PheKB: a catalog and workflow for creating electronic phenotype algorithms for transportability. Academic Article uri icon



  • OBJECTIVE: Health care generated data have become an important source for clinical and genomic research. Often, investigators create and iteratively refine phenotype algorithms to achieve high positive predictive values (PPVs) or sensitivity, thereby identifying valid cases and controls. These algorithms achieve the greatest utility when validated and shared by multiple health care systems.Materials and Methods We report the current status and impact of the Phenotype KnowledgeBase (PheKB,, an online environment supporting the workflow of building, sharing, and validating electronic phenotype algorithms. We analyze the most frequent components used in algorithms and their performance at authoring institutions and secondary implementation sites. RESULTS: As of June 2015, PheKB contained 30 finalized phenotype algorithms and 62 algorithms in development spanning a range of traits and diseases. Phenotypes have had over 3500 unique views in a 6-month period and have been reused by other institutions. International Classification of Disease codes were the most frequently used component, followed by medications and natural language processing. Among algorithms with published performance data, the median PPV was nearly identical when evaluated at the authoring institutions (n = 44; case 96.0%, control 100%) compared to implementation sites (n = 40; case 97.5%, control 100%). DISCUSSION: These results demonstrate that a broad range of algorithms to mine electronic health record data from different health systems can be developed with high PPV, and algorithms developed at one site are generally transportable to others. CONCLUSION: By providing a central repository, PheKB enables improved development, transportability, and validity of algorithms for research-grade phenotypes using health care generated data.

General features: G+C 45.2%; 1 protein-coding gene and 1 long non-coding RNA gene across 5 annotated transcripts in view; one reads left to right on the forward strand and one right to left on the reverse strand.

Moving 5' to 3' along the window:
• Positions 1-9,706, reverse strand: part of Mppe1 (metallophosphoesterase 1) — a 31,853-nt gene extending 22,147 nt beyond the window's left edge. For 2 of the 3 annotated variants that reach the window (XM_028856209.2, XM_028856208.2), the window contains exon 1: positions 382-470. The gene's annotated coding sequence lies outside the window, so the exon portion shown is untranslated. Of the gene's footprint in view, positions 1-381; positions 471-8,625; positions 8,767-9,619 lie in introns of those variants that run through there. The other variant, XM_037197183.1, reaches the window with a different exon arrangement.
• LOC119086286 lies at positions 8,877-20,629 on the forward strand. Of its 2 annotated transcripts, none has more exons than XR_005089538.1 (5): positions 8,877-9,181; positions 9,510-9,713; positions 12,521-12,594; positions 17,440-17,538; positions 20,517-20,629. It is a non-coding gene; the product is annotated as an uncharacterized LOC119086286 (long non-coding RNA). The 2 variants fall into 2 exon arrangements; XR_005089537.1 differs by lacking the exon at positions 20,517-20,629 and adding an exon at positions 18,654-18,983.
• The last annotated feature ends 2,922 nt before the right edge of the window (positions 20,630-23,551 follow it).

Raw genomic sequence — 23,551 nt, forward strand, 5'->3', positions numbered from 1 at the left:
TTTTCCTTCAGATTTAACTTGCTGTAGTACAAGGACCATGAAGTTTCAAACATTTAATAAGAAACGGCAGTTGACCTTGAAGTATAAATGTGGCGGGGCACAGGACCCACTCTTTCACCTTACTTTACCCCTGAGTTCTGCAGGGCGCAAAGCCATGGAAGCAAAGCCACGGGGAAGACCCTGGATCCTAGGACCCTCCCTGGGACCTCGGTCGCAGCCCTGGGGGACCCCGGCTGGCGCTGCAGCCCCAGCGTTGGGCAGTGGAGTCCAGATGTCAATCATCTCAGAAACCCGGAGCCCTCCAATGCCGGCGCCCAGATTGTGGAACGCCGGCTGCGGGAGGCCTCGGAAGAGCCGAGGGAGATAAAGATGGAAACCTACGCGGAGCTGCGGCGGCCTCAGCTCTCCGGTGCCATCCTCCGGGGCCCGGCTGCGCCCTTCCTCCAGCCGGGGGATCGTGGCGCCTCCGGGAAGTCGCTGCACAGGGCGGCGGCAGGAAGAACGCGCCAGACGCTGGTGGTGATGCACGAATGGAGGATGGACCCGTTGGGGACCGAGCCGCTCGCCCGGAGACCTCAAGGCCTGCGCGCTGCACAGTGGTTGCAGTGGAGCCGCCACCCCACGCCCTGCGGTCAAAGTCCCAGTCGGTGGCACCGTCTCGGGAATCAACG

publication date

  • March 28, 2016



  • Algorithms
  • Knowledge Bases
  • Phenotype


PubMed Central ID

  • PMC5070514

Scopus Document Identifier

  • 84994697920

Digital Object Identifier (DOI)

  • 10.1093/jamia/ocv202

PubMed ID

  • 27026615

Additional Document Info


  • 23


  • 6